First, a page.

Thursday, May 01, 2014

For Delhi, it's just not cricket | Guest post by Jo Winterbottom

It's a beautiful sunny morning – crisp and just chilly enough for me to need a sweatshirt over my cotton jumper. I'm ready early, about 6.30 a.m., because I don't want to keep my driver waiting. He's taking me to watch his church team play cricket at India Gate and I can't wait.

[Photo by David Castor via Wikimedia Commons]
Anthony and I have been to IPL matches together and regularly discuss India's – and England's – performance on the world stage. But I've never watched his team play – and this is my last chance before I leave India for good and a new job in the United States.

I've packed my towel and a cushion so that I'll be comfortable sitting on the ground and I have a book with me too, just in case I don't have the stamina for three hours of play. Anthony arrives dressed in tracksuit and trainers instead of the smart jeans and crisp shirt he usually wears when he's working and we set off in my car for India Gate, where they plan to play.

India Gate is a huge green area in the centre of New Delhi, the site of the memorial to India’s unknown soldier. At its centre is the monument, a massive sandstone arch designed by the British architect Edwin Lutyens and a legacy of empire that has been, like so many other colonial hangovers, absorbed into modern India’s culture. Around this arch fan out wedges of green grass and trees which eventually are bounded by a four-lane roadway that is the hub – and sometimes the congested heart – of political and business life in Delhi. It reminds me of London’s Hyde Park, which plays host to cricket and football matches, live music concerts and Speakers’ Corner, where anyone can stand on a soap box and address the public.

At this hour, at India Gate, there are only a few people around, joggers, someone doing push-ups, and a few groups of men limbering up for games of cricket. Our team gravitates towards a stretch of bare ground that we’ll use as the wicket, near a couple of shady trees where rucksacks are dropped. A couple of the men are wearing white cricket trousers but for the most part, they are in tracksuits and trainers or jeans and t-shirts. Our stumps are in a variety of sizes and our ancient bat is bent at the end. For these are not wealthy Indians out for a day’s relaxation. These are Delhi’s workers – drivers, office assistants, even some night-shift workers who have come here straight after their shifts.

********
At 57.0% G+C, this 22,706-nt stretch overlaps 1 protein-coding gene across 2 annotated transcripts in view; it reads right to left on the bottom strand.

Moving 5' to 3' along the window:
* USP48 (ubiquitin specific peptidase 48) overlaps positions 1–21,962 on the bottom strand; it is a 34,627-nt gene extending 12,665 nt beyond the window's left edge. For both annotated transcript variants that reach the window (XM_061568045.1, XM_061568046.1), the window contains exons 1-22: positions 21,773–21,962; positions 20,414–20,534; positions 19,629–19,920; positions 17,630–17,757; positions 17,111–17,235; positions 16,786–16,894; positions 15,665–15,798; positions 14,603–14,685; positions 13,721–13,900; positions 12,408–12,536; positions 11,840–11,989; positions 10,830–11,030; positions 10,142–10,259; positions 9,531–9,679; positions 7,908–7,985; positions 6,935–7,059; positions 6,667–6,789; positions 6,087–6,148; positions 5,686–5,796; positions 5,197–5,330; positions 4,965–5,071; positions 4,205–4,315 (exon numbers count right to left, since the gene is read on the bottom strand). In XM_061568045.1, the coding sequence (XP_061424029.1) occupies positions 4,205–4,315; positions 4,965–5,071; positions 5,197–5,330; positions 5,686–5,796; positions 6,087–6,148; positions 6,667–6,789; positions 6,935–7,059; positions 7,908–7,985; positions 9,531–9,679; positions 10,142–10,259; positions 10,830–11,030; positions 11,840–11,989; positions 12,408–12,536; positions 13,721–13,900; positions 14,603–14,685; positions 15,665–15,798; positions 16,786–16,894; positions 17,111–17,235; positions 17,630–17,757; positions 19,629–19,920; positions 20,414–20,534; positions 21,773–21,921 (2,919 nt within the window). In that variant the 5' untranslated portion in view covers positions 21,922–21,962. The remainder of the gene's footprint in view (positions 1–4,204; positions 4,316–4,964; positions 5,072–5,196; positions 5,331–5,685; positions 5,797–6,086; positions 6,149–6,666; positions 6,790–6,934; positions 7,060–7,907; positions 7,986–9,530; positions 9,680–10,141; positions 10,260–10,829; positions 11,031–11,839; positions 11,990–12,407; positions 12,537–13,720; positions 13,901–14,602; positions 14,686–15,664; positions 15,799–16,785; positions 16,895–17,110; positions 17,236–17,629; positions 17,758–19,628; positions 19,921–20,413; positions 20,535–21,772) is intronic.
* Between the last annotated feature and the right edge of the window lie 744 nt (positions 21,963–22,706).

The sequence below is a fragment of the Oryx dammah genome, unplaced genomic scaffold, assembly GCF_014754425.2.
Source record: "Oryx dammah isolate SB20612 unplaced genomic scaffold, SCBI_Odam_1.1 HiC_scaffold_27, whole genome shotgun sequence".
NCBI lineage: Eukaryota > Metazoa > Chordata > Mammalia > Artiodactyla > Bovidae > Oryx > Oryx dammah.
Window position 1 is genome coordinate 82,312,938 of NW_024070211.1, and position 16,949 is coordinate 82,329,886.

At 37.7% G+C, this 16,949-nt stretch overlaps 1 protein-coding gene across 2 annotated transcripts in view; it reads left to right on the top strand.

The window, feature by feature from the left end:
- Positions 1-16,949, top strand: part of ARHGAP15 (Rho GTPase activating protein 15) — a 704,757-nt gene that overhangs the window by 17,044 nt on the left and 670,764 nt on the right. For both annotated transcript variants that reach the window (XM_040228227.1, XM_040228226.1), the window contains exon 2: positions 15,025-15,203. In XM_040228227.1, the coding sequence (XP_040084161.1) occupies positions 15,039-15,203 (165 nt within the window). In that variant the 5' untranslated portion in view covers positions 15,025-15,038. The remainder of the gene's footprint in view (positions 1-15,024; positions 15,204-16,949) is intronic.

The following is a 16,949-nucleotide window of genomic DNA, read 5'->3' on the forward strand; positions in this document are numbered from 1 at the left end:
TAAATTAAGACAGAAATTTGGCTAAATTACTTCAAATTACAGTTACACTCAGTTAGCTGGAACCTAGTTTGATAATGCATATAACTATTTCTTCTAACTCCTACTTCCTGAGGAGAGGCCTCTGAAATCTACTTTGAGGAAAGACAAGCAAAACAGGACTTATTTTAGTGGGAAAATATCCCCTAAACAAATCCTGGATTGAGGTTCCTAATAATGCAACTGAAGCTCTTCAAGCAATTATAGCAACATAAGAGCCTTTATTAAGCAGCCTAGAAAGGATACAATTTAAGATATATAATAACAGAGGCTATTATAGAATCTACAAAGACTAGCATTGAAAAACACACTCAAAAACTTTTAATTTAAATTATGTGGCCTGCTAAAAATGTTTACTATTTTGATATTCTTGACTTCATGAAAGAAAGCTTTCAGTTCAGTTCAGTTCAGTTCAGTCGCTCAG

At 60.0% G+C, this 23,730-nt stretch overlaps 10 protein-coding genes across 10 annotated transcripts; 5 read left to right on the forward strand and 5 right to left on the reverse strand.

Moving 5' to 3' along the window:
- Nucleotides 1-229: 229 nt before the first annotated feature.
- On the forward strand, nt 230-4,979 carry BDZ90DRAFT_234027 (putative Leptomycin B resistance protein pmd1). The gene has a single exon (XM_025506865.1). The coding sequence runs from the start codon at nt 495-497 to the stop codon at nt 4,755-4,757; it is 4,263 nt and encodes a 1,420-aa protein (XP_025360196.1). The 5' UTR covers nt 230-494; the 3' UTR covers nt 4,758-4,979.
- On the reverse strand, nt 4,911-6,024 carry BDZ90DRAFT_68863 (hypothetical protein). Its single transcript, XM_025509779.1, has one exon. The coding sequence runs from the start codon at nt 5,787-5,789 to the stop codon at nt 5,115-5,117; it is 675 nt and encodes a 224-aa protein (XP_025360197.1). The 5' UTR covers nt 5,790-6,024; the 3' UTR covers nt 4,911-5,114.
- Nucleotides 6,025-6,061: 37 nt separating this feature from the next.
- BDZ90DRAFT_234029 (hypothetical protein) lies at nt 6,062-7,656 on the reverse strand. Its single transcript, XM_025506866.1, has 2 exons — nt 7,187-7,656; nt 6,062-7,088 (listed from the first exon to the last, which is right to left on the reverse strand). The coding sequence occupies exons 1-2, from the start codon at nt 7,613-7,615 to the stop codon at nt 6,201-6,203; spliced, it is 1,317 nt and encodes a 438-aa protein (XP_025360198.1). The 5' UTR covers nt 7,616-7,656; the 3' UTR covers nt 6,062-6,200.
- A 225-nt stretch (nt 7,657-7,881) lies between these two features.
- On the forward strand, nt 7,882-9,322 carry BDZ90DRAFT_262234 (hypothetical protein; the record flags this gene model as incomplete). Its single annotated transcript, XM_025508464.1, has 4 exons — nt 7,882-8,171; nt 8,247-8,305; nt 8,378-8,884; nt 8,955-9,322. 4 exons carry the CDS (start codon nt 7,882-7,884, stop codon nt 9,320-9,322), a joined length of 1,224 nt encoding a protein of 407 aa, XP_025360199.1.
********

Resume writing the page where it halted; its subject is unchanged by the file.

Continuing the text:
It’s a special day in another way, too, as Anthony has a brand new bat, a birthday gift from his wife, Georgina, and his children. Mark, his eldest son, is here to play with the team and has the makings of a very talented fast bowler and a handy batsman too. The bat is still in its plastic wrapping as Anthony and a couple of team members use it for practice swings.

By now, the sun is just starting to dry out the dew on the grass. The teams are standing around, sizing up the opposition and talking tactics. There’s lots of laughter too, as these men all know each other from the church. Several come up to me and introduce themselves, shaking hands and thanking me for letting Anthony come on previous Saturdays to play in the team. I laugh with them and say it’s my pleasure, surprised that they would expect a boss to dictate hours without thought for the employee’s commitments.

With the opening banter and team hugs over, we are all anxious to get started. Some of these guys have jobs that start in a couple of hours so they will have to bat early. Anthony wins the toss for his team and decides to bat. He’s opening batsman and will be using his new bat. As he’s limbering up at the crease, the siren sounds. Wah-wah-wah-wah. We see a white police jeep trundling over the dewy grass towards us. The loudspeaker is saying something in Hindi, too complicated for my very basic understanding, but even I can get the drift. Everyone is still as they listen to the message. Stop playing.

The jeep pulls to a halt a couple of yards from us and we walk over to find out what they want. The two policemen in the jeep are speaking in rapid Hindi and Anthony is listening, his face telling me the news I don’t want to hear. I catch a couple of words, some in Hindi and some in English. Not a playground. Closed. And then they leave, their jeep slashing bright green tracks in the dewy grass, to deliver the same damp message to another group of would-be players nearby.

India Gate used to be open to the public every day, attracting crowds of Indians, many of them without access to any other large open spaces. Here they would go boating, walking, romancing and of course play cricket, the national obsession. But around December 2012, the area was closed off. In early March, we saw people walking the paths of India Gate again and the ice-cream sellers and balloon vendors coming back. The previous weekend, Anthony’s teams had played a match unhindered.

New Delhi police said that was a mistake.
"It's not permitted, it is not a cricket ground," Deputy Commissioner of Police in New Delhi S.B.S. Tyagi told me by telephone. "Three years ago, maybe, but things have changed. We don’t allow any function, no gathering for political purposes," he added.

It's not just cricket that makes it different from Hyde Park.

(Write to Jo at

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